FTC Disclaimer: I received an ARC from the publisher via TLC Book Tours in exchange for a fair and honest review. Opinions expressed are mine.
Sons of a revolution fight for liberty. They give blood, flesh, limbs, their very lives. But daughters . . . we sacrifice our eternal souls. This I am sure of, as I stand in the quiet emptiness of my father’s private chambers.
I’m here now because my father is dead and buried.
And I’m left to make sense of it all.
Writers of historical fiction have my deep and abiding respect for their work. Not the work we see produced between the artistic covers of a bound book or on the screens of our digital readers. No, I’m talking about the work that goes into the book other than the words on the pages.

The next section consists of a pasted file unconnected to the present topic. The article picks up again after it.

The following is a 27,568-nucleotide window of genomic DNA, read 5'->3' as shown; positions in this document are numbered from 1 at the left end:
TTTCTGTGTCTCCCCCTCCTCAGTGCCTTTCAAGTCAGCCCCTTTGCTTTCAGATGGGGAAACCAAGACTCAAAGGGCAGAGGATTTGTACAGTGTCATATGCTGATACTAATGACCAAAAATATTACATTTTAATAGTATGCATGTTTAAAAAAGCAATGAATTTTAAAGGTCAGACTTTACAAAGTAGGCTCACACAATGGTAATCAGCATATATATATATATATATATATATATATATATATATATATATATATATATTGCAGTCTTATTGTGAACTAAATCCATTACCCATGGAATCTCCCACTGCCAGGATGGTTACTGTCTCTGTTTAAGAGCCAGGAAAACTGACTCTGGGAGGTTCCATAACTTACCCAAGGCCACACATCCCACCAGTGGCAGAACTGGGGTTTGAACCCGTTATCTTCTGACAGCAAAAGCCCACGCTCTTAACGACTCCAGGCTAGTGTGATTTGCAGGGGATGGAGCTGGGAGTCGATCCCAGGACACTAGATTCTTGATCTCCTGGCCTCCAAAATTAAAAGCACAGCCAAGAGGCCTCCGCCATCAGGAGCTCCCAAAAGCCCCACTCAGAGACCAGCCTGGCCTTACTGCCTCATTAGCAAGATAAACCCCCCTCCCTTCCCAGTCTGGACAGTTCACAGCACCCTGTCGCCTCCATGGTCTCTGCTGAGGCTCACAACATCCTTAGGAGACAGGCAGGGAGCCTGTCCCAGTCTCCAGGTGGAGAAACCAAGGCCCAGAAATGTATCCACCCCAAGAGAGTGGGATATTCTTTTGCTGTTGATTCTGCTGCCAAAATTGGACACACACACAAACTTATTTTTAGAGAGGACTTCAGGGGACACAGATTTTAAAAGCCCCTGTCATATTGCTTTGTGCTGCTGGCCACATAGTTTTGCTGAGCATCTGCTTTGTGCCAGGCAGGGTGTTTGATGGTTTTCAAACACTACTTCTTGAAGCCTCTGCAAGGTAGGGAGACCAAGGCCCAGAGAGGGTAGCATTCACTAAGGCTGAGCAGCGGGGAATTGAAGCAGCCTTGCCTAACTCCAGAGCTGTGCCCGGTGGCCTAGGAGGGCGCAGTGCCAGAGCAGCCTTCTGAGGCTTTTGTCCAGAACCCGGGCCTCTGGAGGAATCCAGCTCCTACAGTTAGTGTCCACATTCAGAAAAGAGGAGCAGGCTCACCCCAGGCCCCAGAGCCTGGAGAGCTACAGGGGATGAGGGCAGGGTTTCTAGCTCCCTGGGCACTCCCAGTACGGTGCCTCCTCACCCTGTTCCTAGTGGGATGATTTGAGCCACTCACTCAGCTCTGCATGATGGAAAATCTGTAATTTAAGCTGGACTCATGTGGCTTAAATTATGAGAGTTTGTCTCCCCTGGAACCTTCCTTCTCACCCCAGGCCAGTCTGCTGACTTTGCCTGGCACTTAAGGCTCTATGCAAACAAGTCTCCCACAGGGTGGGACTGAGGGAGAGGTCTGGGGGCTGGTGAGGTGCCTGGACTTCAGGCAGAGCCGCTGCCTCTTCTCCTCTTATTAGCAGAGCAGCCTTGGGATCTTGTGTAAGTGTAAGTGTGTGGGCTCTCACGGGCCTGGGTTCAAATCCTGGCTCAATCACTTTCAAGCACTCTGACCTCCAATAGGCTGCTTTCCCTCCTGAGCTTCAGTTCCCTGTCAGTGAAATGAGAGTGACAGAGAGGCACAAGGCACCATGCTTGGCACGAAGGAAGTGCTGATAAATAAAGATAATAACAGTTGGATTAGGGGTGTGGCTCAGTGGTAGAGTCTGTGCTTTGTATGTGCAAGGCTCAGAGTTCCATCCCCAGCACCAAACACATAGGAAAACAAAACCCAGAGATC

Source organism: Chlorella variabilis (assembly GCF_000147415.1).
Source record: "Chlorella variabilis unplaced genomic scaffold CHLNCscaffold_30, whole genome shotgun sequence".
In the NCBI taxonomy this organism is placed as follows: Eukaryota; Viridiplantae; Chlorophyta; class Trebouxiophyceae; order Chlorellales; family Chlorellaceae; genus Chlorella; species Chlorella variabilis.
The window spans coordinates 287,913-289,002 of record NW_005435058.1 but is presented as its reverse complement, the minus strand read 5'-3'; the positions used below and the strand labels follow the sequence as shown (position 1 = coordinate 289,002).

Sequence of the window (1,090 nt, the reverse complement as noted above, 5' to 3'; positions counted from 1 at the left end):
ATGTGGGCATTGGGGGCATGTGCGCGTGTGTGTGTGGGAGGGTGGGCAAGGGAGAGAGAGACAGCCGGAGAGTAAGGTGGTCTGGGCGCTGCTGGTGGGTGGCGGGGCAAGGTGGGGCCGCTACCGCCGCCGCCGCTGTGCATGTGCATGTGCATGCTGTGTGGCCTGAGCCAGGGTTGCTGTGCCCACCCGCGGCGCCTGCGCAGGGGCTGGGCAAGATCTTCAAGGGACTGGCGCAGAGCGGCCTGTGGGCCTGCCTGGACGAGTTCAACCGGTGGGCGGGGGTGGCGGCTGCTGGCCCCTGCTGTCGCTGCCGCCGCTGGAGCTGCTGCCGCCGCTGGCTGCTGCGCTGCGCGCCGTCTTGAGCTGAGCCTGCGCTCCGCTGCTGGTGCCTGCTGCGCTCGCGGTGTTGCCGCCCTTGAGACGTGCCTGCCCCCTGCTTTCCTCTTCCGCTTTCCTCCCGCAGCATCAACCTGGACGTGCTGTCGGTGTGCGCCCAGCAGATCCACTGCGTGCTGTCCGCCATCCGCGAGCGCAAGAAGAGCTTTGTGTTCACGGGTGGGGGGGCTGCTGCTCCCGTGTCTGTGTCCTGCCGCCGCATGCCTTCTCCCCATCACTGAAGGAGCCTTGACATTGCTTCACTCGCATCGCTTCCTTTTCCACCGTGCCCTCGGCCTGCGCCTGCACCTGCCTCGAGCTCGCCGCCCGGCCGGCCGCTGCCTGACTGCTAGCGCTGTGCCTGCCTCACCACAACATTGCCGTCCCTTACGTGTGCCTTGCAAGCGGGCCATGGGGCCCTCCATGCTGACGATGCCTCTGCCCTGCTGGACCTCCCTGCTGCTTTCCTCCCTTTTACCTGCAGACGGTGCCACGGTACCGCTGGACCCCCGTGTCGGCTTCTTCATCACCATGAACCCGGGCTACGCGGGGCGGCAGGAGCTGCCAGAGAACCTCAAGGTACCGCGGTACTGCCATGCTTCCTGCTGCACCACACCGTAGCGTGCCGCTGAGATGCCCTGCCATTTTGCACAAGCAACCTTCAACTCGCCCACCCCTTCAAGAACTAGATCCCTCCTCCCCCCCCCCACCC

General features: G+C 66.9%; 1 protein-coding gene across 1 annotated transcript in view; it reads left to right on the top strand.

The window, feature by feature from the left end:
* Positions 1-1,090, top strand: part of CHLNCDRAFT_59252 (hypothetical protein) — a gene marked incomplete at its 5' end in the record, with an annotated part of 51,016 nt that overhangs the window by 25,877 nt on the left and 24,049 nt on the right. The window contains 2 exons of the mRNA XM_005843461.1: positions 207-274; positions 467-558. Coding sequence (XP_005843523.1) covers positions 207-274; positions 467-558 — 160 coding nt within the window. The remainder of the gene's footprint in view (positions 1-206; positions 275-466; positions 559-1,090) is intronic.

It is amazing to think that Stephanie Dray and Laura Kamoie read through more than 18,000 letters written by Thomas Jefferson in order to write the story of Jefferson’s daughter, Martha, in America’s First Daughter. Most of the dialogue attributed to Jefferson came from his letters. Dialogue of other characters, when possible, is quoted directly from letters thereby reflecting biases, prejudices and political opinions of the time period. These letters barely scratch the surface of the research they must have done to draw out this story.
America’s First Daughter is 624 pages of the most beautifully written history I’ve read in a very long time. The authors have managed to paint portraits of each character bringing them to life on the page, and at times you feel as if you’ve been in their presence. Scenes, clothing, transportation, architecture both in France and America are meticulously detailed in words allowing the reader to time travel back to the late 1700s and early 1800s.